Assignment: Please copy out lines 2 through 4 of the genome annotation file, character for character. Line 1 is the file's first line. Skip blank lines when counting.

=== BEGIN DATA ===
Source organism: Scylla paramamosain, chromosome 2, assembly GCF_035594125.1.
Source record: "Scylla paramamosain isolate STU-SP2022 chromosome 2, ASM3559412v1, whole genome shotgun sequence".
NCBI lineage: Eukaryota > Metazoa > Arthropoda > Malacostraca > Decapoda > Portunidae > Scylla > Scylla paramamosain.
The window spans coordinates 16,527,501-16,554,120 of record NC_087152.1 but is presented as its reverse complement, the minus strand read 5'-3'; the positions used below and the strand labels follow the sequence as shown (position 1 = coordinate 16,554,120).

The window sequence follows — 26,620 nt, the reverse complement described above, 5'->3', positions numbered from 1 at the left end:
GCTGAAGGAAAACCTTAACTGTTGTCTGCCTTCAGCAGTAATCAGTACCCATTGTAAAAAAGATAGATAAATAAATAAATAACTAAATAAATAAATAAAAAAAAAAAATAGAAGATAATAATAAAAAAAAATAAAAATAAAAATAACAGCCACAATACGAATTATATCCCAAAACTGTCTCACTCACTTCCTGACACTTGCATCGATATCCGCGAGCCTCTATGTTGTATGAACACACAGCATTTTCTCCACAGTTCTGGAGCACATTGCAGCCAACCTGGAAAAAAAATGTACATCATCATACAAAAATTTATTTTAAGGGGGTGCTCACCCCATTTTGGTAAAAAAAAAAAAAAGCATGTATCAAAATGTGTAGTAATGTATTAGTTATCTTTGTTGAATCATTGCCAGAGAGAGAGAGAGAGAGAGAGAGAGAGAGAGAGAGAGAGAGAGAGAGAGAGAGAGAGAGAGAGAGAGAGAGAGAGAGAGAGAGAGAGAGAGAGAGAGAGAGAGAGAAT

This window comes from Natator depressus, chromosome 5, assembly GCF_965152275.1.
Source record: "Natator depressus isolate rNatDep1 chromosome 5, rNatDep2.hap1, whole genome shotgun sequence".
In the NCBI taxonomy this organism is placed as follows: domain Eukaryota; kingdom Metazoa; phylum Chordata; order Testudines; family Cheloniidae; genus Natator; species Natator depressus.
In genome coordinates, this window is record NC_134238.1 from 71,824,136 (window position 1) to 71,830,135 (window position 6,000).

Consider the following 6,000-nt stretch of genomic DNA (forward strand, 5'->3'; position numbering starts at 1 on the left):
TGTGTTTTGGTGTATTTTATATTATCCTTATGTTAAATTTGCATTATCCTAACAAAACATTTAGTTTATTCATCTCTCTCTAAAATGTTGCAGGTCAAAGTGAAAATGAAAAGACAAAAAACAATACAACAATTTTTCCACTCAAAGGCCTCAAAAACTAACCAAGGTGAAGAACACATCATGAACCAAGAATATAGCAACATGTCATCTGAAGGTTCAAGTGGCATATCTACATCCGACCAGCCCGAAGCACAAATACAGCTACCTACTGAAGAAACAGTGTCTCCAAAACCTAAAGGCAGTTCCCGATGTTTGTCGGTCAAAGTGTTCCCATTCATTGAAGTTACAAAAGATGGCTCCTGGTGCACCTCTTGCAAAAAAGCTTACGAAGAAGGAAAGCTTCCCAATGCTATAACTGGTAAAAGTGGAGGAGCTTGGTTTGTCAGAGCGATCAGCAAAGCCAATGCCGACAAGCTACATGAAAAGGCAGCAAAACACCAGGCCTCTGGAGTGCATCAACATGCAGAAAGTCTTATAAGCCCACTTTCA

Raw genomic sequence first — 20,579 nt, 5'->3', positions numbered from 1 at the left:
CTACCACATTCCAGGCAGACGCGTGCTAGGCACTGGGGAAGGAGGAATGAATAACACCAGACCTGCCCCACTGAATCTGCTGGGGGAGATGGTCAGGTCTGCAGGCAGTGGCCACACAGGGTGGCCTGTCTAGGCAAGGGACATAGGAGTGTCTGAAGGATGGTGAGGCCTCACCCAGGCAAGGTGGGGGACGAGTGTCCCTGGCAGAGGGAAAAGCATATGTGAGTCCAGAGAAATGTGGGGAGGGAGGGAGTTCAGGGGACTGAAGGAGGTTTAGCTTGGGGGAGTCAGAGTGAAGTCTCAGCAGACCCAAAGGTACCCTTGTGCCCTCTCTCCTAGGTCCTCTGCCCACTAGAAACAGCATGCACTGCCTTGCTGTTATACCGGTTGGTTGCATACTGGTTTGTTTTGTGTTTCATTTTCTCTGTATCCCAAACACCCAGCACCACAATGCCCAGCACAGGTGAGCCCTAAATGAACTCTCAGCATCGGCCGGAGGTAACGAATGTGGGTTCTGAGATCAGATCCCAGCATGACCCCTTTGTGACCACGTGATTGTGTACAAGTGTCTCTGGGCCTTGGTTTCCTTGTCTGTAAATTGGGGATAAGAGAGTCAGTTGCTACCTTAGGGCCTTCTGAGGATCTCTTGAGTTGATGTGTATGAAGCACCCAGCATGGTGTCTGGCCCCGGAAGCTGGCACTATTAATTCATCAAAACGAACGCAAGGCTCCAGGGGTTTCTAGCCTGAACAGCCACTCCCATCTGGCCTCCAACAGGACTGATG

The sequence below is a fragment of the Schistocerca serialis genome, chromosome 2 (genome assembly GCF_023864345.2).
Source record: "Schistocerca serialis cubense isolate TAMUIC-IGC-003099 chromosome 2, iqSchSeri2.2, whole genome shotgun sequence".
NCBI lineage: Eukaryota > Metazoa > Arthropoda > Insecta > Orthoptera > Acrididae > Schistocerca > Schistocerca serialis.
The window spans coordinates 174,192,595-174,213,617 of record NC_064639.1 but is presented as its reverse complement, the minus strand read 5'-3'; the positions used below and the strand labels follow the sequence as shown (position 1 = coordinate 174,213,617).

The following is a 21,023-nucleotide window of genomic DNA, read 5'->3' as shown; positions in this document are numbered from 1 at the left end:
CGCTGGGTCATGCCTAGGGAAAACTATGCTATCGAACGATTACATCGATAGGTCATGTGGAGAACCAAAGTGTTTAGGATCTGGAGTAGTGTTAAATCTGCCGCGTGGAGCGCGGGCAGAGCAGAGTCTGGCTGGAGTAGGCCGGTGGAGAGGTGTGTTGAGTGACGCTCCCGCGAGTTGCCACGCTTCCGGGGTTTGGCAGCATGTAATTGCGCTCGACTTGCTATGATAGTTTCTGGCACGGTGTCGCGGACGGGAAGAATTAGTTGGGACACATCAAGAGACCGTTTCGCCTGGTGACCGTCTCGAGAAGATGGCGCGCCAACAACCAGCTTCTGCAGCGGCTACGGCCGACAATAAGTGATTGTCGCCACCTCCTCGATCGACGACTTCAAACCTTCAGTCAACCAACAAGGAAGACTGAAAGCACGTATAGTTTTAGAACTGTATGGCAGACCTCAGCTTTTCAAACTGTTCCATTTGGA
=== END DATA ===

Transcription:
Source record: "Scylla paramamosain isolate STU-SP2022 chromosome 2, ASM3559412v1, whole genome shotgun sequence".
NCBI lineage: Eukaryota > Metazoa > Arthropoda > Malacostraca > Decapoda > Portunidae > Scylla > Scylla paramamosain.
The window spans coordinates 16,527,501-16,554,120 of record NC_087152.1 but is presented as its reverse complement, the minus strand read 5'-3'; the positions used below and the strand labels follow the sequence as shown (position 1 = coordinate 16,554,120).